The story of Belgrade’s marketplaces begins in 1824 when the St. Andrew’s marketplace was founded in Student square, soon to be dubbed ‘Velika pijaca’ (the Big Marketplace) by the people. As per agreement between the Serbs and Turks, anyone could bring their products here to sell to an interested party. There was cheese, meat, fish, dried fruits, wheat, poultry but also many household necessities. When Turks left Belgrade, architect and a professor at the Great School Emillian Joksimovic suggested in 1887 that the marketplace be moved, but that suggestion wasn’t fully acknowledged. The marketplace was reduced and the authorities built the University park around it.

In addition to St. Andrew’s marketplace, the Society for Vracar design opened a market in Cvetni square and in Zemun there was the “Zitna” (wheat) marketplace where wheat was delivered in horse-pulled carts, but you could also find watermelons and grapes from Stari Slankamen, cabbage from the fields in Lido, “mileram” butter and the so called “German cheese” that arrived from Austria-Hungary. If you went a little further down by the river, you could buy fresh fish from the fishermen of Danube.

Photo: Branibor Debeljkovic - Zeleni venac marketplace

The big cleanup between two wars.

After the St. Andrew’s marketplace closed down in 1926, new marketplaces were opened for the needs of the increasing population of the Serbian capitol city. They were founded in Dusanovac, Vozdovac, Karaburma, Smederevski djeram. There was also the Cvetko marketplace, Jovan’s marketplace in Dorcol, the “Zeleni venac” marketplace, Bajloni and Kalenic. The marketplaces were usually named after the part of the city where they were located, or the person who founded them. Many became symbols of Belgrade where to this day people meet, trade, talk and exchange ideas from all sorts of life – artists, professors, painters, cooks, shoppers, florists, fishermen. These marketplaces have, in addition to their original purpose, become symbols of their neighborhoods and found their place in songs, novels, paintings, became a regular in biographies of notable Belgraders, marked on every tourist’s map. Their carnival atmosphere, children’s laughter, the crowd murmurs and diverse colors and smells, stands selling fruits, vegetables, home-made pastries, all entices and invites. The princesses among Belgrade’s marketplaces are the Kalenic and Bajloni.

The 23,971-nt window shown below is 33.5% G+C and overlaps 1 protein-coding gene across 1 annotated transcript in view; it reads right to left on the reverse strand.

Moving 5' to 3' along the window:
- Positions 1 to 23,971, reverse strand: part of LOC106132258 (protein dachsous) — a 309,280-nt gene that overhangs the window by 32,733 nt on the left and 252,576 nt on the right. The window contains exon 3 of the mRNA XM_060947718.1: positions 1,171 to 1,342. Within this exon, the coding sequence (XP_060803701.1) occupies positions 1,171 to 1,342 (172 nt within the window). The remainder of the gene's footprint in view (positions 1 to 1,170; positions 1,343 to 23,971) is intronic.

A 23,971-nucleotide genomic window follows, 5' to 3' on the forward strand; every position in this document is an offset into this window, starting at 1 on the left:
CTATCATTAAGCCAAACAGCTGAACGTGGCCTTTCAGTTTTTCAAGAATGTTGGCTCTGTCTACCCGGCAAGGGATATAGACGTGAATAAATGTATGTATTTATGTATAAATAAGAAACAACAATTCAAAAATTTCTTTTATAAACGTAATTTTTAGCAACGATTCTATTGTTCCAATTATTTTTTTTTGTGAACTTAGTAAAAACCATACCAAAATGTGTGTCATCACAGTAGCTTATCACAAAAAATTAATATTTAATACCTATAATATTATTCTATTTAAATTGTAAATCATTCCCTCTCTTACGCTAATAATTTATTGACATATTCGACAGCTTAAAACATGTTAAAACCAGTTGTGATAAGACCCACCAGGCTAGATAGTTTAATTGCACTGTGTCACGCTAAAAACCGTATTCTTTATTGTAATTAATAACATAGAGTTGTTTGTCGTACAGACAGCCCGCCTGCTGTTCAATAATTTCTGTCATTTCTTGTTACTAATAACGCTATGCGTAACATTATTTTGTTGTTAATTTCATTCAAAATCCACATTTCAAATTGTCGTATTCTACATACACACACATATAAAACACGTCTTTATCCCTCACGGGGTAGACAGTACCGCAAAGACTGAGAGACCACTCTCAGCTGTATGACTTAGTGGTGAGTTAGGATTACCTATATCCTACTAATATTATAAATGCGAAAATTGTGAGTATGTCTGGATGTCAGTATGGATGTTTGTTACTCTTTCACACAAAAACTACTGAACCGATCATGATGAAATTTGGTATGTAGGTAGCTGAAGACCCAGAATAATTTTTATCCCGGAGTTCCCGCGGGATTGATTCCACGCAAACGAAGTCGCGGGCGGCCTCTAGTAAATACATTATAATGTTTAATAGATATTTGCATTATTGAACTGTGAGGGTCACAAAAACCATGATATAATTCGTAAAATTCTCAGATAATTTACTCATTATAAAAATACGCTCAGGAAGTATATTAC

The princesses and the queen of Belgrade marketplaces

Kalenic marketplace located between the Maksima Gorkog and Njegoseva streets was constructed on the property of the shoemaker, economist and benefactor Vlajko Kalenic who in 1907 left his property to the city. In addition to stands with various ready-made, national and international food, fresh fruits and veggies, there is also a separate dairy marketplace, as well as florists, confectioners, some trade masters and salespeople offering various goods. Nearby there is also the “Kalenic” tavern, an unavoidable meeting place for journalists, poems, bohemians and all those who love good national cuisine.


Photo: Blic - Kalenic marketplace 1926


The marketplace Bajloni in Stari Grad was founded in 1927 by the Czech Ignjat Bajloni who with his wife and four sons came to Serbia in 1855. As a ‘to measure’ marketplace, it worked until after WWII and after the occupation ended it became a green marketplace under the name “Skadarlija”. However, as it usually goes, the marketplaces end up with whatever name the people want to call it, so this one too ended up known as Bajloni marketplace. At one point the “Ignjat Bajloni and sons” as well as “Saran” taverns were located here, where salespeople from the marketplace were known to spend their entire daily earnings.

Which of the Belgrade marketplaces is the “queen”? Where the marketplace Zeleni venac is today there used to be a trademeet in 1847, which was then turned into a fiacre station. In 1926 modern selling stands were set up and the space was cleaned up and arranged which delighted the buyers who – thrilled by the size, good organization and offer – named it the ‘queen’ of Belgrade’s marketplaces. This marketplace keeps its title to this day. After a reconstruction that finished in 2007 and with an unusual architectural solution, the Zeleni venac marketplace was declared a national monument and placed under the protection of the state.